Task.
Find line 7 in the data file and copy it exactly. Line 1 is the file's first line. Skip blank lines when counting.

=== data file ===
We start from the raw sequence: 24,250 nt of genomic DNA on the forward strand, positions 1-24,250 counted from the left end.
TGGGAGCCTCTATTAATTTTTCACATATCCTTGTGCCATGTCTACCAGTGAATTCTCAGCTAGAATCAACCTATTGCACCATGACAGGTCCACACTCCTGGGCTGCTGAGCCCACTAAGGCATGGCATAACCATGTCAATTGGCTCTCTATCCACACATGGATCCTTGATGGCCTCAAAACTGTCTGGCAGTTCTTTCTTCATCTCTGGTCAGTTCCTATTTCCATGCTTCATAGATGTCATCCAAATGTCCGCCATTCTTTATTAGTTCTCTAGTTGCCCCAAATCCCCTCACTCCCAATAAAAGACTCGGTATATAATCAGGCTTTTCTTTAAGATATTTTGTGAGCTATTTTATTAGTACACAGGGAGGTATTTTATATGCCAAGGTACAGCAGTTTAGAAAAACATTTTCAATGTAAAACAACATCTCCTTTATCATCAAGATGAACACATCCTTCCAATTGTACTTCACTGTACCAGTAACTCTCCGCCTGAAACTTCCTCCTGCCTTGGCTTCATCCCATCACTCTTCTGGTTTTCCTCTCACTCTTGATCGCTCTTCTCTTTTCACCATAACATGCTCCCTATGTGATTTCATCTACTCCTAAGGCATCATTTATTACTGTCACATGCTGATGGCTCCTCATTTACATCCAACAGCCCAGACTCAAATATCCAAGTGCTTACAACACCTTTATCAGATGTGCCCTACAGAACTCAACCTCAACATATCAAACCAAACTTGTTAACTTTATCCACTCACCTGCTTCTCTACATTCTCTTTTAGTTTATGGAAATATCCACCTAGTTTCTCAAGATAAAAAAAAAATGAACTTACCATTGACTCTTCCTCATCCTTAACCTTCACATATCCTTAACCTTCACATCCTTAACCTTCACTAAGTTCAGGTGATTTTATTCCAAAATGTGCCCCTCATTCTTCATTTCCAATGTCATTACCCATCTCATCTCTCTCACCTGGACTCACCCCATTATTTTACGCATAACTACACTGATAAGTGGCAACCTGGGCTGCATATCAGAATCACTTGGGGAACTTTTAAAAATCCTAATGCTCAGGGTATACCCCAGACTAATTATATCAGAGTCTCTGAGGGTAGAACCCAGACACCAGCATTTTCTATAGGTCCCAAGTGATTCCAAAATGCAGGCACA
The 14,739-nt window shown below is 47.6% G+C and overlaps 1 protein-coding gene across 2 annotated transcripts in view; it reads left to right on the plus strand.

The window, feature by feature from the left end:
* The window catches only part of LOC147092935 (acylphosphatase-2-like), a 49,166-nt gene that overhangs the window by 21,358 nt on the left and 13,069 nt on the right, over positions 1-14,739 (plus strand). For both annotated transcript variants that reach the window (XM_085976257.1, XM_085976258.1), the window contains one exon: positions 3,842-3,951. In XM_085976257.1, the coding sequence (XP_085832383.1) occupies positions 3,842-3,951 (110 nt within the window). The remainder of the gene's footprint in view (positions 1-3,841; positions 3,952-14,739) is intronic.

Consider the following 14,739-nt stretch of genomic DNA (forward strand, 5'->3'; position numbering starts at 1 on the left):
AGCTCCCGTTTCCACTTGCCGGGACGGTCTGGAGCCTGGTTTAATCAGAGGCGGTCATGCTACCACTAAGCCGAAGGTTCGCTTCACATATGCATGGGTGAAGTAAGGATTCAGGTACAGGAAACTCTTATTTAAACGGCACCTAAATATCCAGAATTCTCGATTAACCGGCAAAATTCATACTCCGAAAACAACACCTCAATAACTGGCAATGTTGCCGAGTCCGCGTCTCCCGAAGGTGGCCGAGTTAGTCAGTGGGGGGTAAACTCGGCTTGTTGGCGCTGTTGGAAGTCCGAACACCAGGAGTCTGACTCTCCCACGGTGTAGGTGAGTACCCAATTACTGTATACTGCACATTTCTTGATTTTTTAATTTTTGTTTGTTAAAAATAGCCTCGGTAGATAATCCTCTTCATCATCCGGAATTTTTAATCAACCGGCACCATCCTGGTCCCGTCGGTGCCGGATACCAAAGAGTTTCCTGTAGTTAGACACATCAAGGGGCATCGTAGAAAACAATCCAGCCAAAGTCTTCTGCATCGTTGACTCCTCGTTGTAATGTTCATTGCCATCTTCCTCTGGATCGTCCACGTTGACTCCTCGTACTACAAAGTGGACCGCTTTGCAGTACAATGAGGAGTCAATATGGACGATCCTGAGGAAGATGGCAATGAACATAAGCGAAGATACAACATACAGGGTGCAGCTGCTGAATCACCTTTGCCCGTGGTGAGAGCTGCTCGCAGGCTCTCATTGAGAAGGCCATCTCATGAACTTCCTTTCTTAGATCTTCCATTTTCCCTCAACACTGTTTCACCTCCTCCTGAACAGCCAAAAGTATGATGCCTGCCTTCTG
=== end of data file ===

AGCTCCCGTTTCCACTTGCCGGGACGGTCTGGAGCCTGGTTTAATCAGAGGCGGTCATGCTACCACTAAGCCGAAGGTTCGCTTCACATATGCATGGGTGAAGTAAGGATTCAGGTACAGGAAACTCTTATTTAAACGGCACCTAAATATCCAGAATTCTCGATTAACCGGCAAAATTCATACTCCGAAAACAACACCTCAATAACTGGCAATGTTGCCGAGTCCGCGTCTCCCGAAGGTGGCCGAGTTAGTCAGTGGGGGGTAAACTCGGCTTGTTGGCGCTGTTGGAAGTCCGAACACCAGGAGTCTGACTCTCCCACGGTGTAGGTGAGTACCCAATTACTGTATACTGCACATTTCTTGATTTTTTAATTTTTGTTTGTTAAAAATAGCCTCGGTAGATAATCCTCTTCATCATCCGGAATTTTTAATCAACCGGCACCATCCTGGTCCCGTCGGTGCCGGATACCAAAGAGTTTCCTGTAGTTAGACACATCAAGGGGCATCGTAGAAAACAATCCAGCCAAAGTCTTCTGCATCGTTGACTCCTCGTTGTAATGTTCATTGCCATCTTCCTCTGGATCGTCCACGTTGACTCCTCGTACTACAAAGTGGACCGCTTTGCAGTACAATGAGGAGTCAATATGGACGATCCTGAGGAAGATGGCAATGAACATAAGCGAAGATACAACATACAGGGTGCAGCTGCTGAATCACCTTTGCCCGTGGTGAGAGCTGCTCGCAGGCTCTCATTGAGAAGGCCATCTCATGAACTTCCTTTCTTAGATCTTCCATTTTCCCTCAACACTGTTTCACCTCCTCCTGAACAGCCAAAAGTATGATGCCTGCCTTCTG